Funding: The Volkswagen Foundation

Contact: Dr. Daniel Müller, Dr. Florian Schierhorn

BALTRAK project




  • focus on the part of the Argentine Chaco within the five provinces of Salta, Formosa, Santiago del Estero, and Chaco
  • provide new insights into the trade-offs and synergies between agricultural production, ES provisioning and biodiversity
  • explore drivers of land use decisions and how they vary across land systems
  • assess how trade-offs between production and conservation land uses may vary across a set of plausible future land-use scenarios
  • identify optimal landscape patterns that mitigate trade-offs along with guidance on how to implement such landscapes.

Funding: Bundesministerium für Bildung und Forschung, Bioeconomy International

Contact: Dr. Daniel Müller, Dr. Zhanli Sun

PASANOA project 



The overall goal of the project “CROSSGRASS” is to analyse the extent and the drivers of changes in grassland greenness, a proxy for plant growth, for the grassland biome in Asia’s drylands. We derived these insights by combing remote sensing data, agricultural statistics, and climate data with high spatial and temporal resolution. Using insights from past changes, we forecasted potential future developments under various alternative climate change scenarios.

The proposed research and training action will use a highly interdisciplinary approach that integrates remote sensing, statistical analysis, resource economics, and agricultural sciences. The scientific part of the action will be structured into the listed work packages:

  • Mapping dynamics of grassland greennes
  • Analysing the drivers of changes in grassland greenness
  • Exploring future scenarios of grassland greenness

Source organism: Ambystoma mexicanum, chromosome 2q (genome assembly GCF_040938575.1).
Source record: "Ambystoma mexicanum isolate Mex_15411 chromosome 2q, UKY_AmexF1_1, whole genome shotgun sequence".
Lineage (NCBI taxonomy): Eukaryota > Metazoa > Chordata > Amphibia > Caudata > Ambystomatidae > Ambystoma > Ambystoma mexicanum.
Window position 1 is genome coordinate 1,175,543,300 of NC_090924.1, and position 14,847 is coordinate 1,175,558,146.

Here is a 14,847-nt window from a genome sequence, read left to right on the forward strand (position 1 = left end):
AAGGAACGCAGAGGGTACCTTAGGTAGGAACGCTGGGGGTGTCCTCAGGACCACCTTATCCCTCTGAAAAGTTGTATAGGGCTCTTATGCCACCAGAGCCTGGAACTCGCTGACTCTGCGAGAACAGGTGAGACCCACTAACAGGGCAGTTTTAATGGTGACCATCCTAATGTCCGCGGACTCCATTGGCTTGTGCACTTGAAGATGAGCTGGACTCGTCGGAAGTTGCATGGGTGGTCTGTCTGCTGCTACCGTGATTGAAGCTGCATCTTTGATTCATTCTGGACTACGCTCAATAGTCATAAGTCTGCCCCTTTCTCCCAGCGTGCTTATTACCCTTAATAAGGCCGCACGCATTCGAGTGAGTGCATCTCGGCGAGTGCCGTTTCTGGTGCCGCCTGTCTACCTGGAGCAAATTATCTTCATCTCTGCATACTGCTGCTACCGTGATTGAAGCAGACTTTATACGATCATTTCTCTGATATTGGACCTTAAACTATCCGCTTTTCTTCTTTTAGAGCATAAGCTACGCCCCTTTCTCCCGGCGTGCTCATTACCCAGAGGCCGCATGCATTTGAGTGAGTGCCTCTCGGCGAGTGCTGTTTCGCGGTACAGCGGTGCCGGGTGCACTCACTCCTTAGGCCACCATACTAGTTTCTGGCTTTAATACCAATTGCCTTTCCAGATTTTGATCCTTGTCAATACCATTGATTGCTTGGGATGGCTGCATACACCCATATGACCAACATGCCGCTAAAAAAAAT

Project duration: 01.04.2018 - 31.03.2020

Funding: European Commission via the Marie Skłodowska-Curie Fellowship

Contact: Dr. Daniel MüllerDr. Lijuan Miao


GERUKA: Global food security and the grain markets of Russia, Ukraine and Kazakhstan [Globale Ernährungssicherung und die Getreidemärkte Russlands, der Ukraine und Kasachstans] 

GERUKA is funded by the Federal Ministry of Food, Agriculture and Consumer Protection (BMELV) and the Federal Office for Agriculture and Food (BLE). Our group analyzes agricultural production potentials for the selected case study regions (Lviv, Ukraine; Kostanay, Kazakhstan; Ryazan, Russian Federation).


KULUNDA: How to prevent the next "Global Dust Bowl"? – Ecological and Economic Strategies for Sustainable Land Management in the Russian Steppes: A Potential Solution to Climate Change


EPIKUR: Economic and natural potentials of agricultural production and carbon trade‐offs in Kazakhstan, Ukraine, and Russia 

EPIKUR assesses agricultural production potentials consisting of yield gaps and unused land resources in Kazakhstan, Ukraine, and Russia. Yield gaps are estimated by combing spatially explicit crop growth models with farm-level efficiency analyses. A spatial allocation model is used to estimate production potentials of abandoned land. Future production potentials are assessed under scenarios of technological progress, climate change, and the economics of recultivation. The assessment of production increases includes a trade‐off analysis between CO2 emissions and economic benefits of recultivation. EPIKUR contributes to building a strong network for advancing the science and understanding of agricultural potentials in transition economies.  


I-REDD+: Impacts of Reducing Emissions from Deforestation and Forest Degradation and Enhancing Carbon Stocks 

I-REDD+ is funded by the 7th Framework Programme of the European Commission. Our group is responsible for scrutinizing potentials and pitfalls of MRV of REDD+-type activities.


VOLANTE: Visions of Land-Use Transitions in Europe 

VOLANTE  is funded by the 7th Framework Programme of the European Commission. We support the VOLANTE-group at the Humboldt-Universität zu Berlin in analyzing drivers and hotspots of land-use transitions in Europe.